Additive manufacturing, also known as 3D printing, is a highly efficient, potentially transformative manufacturing technique. The method involves ‘printing’ intricate components to a tight specification by gradually building up powder layers which are then selectively fused together.
For process efficiency and the quality of the end product, it is critical to control the performance of the powders. The way the powder flows and packs as the layers are formed are defining aspects of this performance. Variability in feedstock can result in non-uniform layering, inconsistent bulk density, poor surface finish, and low tensile strength.
The extent to which Additive Manufacturing will shape the industrial landscape depends on the development of high-speed, precision machinery, and on the identification and consistent supply of powders able to meet the exacting demands of these machines. This focus is increasingly turning to the powders themselves and how they can be optimized in a reliable and intelligent manner.
Powder characterization plays a critical role in supporting this process, and testing techniques that can reliably measure properties that directly correlate with AM performance are also essential.
By identifying the powder properties that lead to uniform, repeatable performance of powder, new formulations can be optimized, without the significant time and financial implications associated with running samples through the process to assess suitability. It also helps to reduce the occurrence of end products that are out of specification.
There are several existing methods such as flow through a funnel, bulk density measurements, and angle of repose testing that are well-documented. However, these techniques were developed without the advantages of modern technology, and they can sometimes be too insensitive to characterize the subtle differences between powders that behave differently in process.
A universal powder tester, the FT4 Powder Rheometer® offers comprehensive, automated, and reliable measurements of bulk material characteristics. When this information is correlated with process experience, it can improve processing efficiency and aid quality control.
The FT4 specializes in the measurement of dynamic flow properties, incorporates a shear cell, and has the ability to measure bulk properties like compressibility, permeability, and density.
Please click here if you would like more information on the instrument used in this article or a quote
Quantifying Batch-to-Batch Variation in Feedstocks
The tight tolerances within which AM machines operate mean that differences between various batches of feedstocks can result in considerable variability in the quality and properties of the end product.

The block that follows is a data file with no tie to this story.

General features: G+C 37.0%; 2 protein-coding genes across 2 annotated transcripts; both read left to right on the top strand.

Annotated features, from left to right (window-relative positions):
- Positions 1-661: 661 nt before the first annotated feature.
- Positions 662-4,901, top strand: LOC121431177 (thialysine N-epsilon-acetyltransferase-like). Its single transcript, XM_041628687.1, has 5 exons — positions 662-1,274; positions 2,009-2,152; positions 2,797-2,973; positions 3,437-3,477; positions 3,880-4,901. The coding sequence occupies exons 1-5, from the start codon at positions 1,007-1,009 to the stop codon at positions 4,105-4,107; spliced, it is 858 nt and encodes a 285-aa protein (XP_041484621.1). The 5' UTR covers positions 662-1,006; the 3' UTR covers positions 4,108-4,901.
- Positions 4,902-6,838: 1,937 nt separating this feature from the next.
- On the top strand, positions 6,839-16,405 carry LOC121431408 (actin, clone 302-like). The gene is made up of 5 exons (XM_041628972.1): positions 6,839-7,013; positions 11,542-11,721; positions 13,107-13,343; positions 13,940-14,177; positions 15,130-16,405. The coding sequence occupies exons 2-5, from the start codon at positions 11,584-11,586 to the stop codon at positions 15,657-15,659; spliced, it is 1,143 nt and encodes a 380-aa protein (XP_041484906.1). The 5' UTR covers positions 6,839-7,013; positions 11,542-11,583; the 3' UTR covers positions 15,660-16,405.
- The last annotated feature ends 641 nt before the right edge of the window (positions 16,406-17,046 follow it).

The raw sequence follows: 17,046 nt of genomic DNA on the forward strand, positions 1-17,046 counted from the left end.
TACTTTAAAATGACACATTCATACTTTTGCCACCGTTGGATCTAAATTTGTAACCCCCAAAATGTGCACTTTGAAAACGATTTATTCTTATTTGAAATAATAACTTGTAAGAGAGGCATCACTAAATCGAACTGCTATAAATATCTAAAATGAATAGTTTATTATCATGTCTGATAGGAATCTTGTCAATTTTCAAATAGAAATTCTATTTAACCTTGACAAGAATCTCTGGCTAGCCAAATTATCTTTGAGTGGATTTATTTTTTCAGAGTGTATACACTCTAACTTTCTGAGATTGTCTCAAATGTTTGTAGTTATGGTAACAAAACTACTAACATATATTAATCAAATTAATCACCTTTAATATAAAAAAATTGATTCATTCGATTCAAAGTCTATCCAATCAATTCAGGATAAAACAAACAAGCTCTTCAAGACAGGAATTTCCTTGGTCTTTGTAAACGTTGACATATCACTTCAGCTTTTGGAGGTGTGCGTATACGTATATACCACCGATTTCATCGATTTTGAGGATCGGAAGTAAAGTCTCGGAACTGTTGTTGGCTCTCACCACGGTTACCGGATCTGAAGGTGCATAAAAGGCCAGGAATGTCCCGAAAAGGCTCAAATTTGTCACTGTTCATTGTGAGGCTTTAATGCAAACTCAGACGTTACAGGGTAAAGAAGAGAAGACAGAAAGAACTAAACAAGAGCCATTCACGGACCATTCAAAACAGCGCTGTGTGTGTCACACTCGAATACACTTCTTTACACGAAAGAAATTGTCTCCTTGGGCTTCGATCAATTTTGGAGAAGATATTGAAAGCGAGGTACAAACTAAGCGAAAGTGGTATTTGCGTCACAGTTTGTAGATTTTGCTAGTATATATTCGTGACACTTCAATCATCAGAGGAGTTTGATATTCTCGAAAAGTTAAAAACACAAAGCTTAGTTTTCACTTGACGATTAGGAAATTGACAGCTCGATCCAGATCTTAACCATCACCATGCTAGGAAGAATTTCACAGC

Any variation in performance can be avoided by screening each batch before it enters the process. However, the very subtle differences in properties that can lead to differences in performance are often undetected by conventional powder characterization techniques.
Three samples of stainless steel powder from a supplier demonstrated highly variable performance in an AM process. While Metal Powder A and Metal Powder B exhibited acceptable behavior, Metal Powder C regularly caused poor deposition and blockages, resulting in sub-standard final products.
Particle size distributions of all three samples were virtually identical and the samples demonstrated a similar response in hall flow and angle of repose tests.
However, evaluating the samples with the FT4 Powder Rheometer® highlighted a number of differences between the samples that correlated well with the process performance. The Specific Energy of the samples clearly differentiated Metal Powder C during dynamic testing, with the higher value indicating increased particle-particle friction and mechanical interlocking.
This increased resistance to flowing over itself is a common reason for blockages and other flow problems in low stress environments.
During bulk testing, an even more differentiating result was generated by the permeability test. Compared to the other samples, Metal Powder C generates a significantly higher Pressure Drop across the powder bed. This indicates that Metal Powder C is considerably less permeable than Powders A and B.
Permeability is very influential in any operation where powder is moved from one position to another, especially when gravity is the motivating force. The space vacated by the particle must be replaced by gas, and the more easily the powder can transmit this gas through the bulk, the more freely it is likely to pour, and also to release any air entrained during the pouring process.
When depositing or filling consistent densities of powder during AM applications, and when low permeability increases the amount of air retained in the bulk on deposition, it will cause poor uniformity in the layers. This can lead to imperfections in the final product that may require the product to be scrapped.
However, for the reuse to be possible...
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This information has been sourced, reviewed and adapted from materials provided by Freeman Technology.
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